Goodnight, Irene

Posted August 29th, 2011

She came and she went.

We spent several days with ear cocked to the weather reports, doing this and that to prepare for assault on our sovereign territory. I excavated white river stones where they had become embedded in dirt washed down from above, added a wide and deep edge of mulch and surfaced that with the newly freed stones and additional rock removed from a location I plan to plant with moss phlox and creeping juniper. Wheelbarrow and trash cans were shifted into the garage. We crammed aluminum folding chairs, a basket and other lightweight miscellany into the garden shed. Plants in breakable pots went from shelving and steps onto the ground. The old picnic table, turned on its side, wedged the greenhouse securely against the wall.

Then we waited for Hurricane Irene. And waited.

My Dear One made pomodoro cruda for our spaghetti, just tomatoes and olive oil, garlic cloves and bunches of basil and oregano, two jalapeño chilis split, and a little salt and pepper macerating in a pot, until being tossed with hot pasta. We continued with our rewatching of The Wire. In the north-northeast, leaden clouds in battle formation marched across the sky. A steady rain furrowed the slope as water saturated the Lower Forty and puddled at the edge of the woods.

hummingbirds dining in the rain

Still the hummingbirds came. Finches and chickadees and titmice and bluebirds withdrew to sheltered nooks but Mimi and Rodolfo and the cast of La Bohème hovered in the snarls of lonicera vine, perched in the dwarf Japanese maple and paused to drink at the feeders. Raindrops pelted with what seemed like lethal force and still emerald feathers reflected light cast from the kitchen windows as the bug-sized birds stoked for the storm ahead.

At 10:00 we checked Irene’s progress one last time. She had her eye on the border between Virginia and Maryland, and whirled across the Eastern Shore and over us just west of the Chesapeake Bay. We went to bed to dream and wait a little longer. I briefly surfaced from a doze and noted that the numbers on the clock said 11:05.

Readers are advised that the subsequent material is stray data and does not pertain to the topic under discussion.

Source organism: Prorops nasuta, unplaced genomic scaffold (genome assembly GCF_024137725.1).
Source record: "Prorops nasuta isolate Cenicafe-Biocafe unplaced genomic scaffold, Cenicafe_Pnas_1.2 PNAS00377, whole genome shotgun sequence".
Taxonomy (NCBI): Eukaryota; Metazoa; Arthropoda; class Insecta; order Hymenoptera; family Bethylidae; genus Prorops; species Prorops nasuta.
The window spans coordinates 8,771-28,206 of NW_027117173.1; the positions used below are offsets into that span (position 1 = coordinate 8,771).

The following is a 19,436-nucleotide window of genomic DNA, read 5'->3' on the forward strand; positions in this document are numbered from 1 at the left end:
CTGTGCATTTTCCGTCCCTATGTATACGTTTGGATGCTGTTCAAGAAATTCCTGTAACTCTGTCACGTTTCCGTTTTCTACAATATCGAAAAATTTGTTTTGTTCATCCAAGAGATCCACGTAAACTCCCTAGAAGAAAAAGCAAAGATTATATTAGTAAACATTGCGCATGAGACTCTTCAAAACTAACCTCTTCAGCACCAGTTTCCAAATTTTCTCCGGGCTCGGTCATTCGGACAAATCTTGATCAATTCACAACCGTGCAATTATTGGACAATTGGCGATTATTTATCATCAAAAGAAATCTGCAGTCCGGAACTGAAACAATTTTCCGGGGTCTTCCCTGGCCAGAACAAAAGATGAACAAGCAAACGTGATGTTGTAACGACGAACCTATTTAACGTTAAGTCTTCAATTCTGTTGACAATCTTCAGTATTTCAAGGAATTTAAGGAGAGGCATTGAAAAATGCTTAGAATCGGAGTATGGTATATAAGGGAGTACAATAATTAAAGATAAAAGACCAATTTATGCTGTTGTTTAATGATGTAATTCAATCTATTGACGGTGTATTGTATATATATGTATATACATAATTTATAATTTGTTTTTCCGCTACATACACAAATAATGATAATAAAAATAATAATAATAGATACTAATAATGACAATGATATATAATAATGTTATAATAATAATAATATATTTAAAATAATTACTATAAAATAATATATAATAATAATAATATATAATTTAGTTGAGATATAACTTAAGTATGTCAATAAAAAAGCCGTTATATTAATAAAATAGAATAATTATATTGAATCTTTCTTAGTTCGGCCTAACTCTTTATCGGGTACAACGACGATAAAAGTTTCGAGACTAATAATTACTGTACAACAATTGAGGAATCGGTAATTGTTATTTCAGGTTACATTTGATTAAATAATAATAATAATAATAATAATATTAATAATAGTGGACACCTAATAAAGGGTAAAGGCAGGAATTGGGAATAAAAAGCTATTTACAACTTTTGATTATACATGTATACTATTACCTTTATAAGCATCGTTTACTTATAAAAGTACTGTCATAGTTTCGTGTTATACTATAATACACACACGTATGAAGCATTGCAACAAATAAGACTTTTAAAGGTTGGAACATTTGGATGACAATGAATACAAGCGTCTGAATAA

When I awoke, the room was black and windows dark gray rectangles. The clock face was blank. I peed then scrabbled blindly on my dresser top to find my watch with its glowing dial. My Dear One, also wakeful, offered the flashlight he keeps at his bedside. It was 5:35. The streetlamp whose beams intrude through our window, my Dear One said, had blinked out just after eleven, a moment before the electricity followed suit.

By six I was unwilling to remain a-bed. I rehung the bird feeders and exulted in the gushes of wind and the clean, damp air while surveying the damage. It wasn’t bad. The little weeping willow and small river birch were horizontal but not, I hoped, broken. My Dear One joined me. We boiled water for tea—as long as we have gas and a match we have fire on the gas stove—and broke fast with cold cereal and milk. We leafed through unread magazines. We got bored. We explored the yard; raised, staked and pruned the willow and birch; tidied a bit; and noticed that the newspapers had finally arrived.

Later, fortified by a lunch of grilled cheese sandwiches and enticed by clearing skies and gentle breezes, we drove around the neighborhood. Everywhere was minor detritus; here and there, fallen trees. All and all, we thought, it was not too bad.

encouraging Houdini's Heir out of the street

On Paradise Road I could see a pile of something in the breakdown lane. As I passed it, the heap resolved into a very large snapping turtle and I pulled over. “Houdini!” I exclaimed, remembering the enormous snapper we found shortly after moving into our home. This fellow was not Houdini, however. He was not quite as big. His shell was soft with moss, his left foot shorn of its long nails. I nudged him with my foot. He grabbed my sneaker, just missing my toe. “Okay,” I thought, “be respectful.” Houdini’s Heir seemed committed to crossing the street, aiming perhaps at a grove of trees and a piece of Swan Creek upstream from where he had climbed the bank. After much discussion about the safest way to move the creature, we bundled him like so much dirty laundry into the packing quilt I keep in the back of the car, unbundled him in the ditch across the road and wished him Godspeed. Or her. Is this turtle more correctly addressed, “Houdiniette?”

The Havre de Grace waterfront was serene. We returned home to blue skies and sunshine, and I sat down to practice guitar as my Monday lesson with the Jazzman looms.

I ran through my exercises, the scales of G and D, the version of “Twinkle, Twinkle, Little Star” with chords and the version of “Ode to Joy” with drone notes. I reviewed “All the Pretty Little Horses,” which I had found in an Alan Lomax songbook, and “The Flower Carol” as sung by Jean Ritchie, a melody I know as “Good King Wenceslas.”

I closed with a song I will play for the Jazzman tomorrow. I figured it out myself: “Goodnight Irene.”

There is still no electricity, though, and it is 4:50 pm as I write these words.

the sun after the storm

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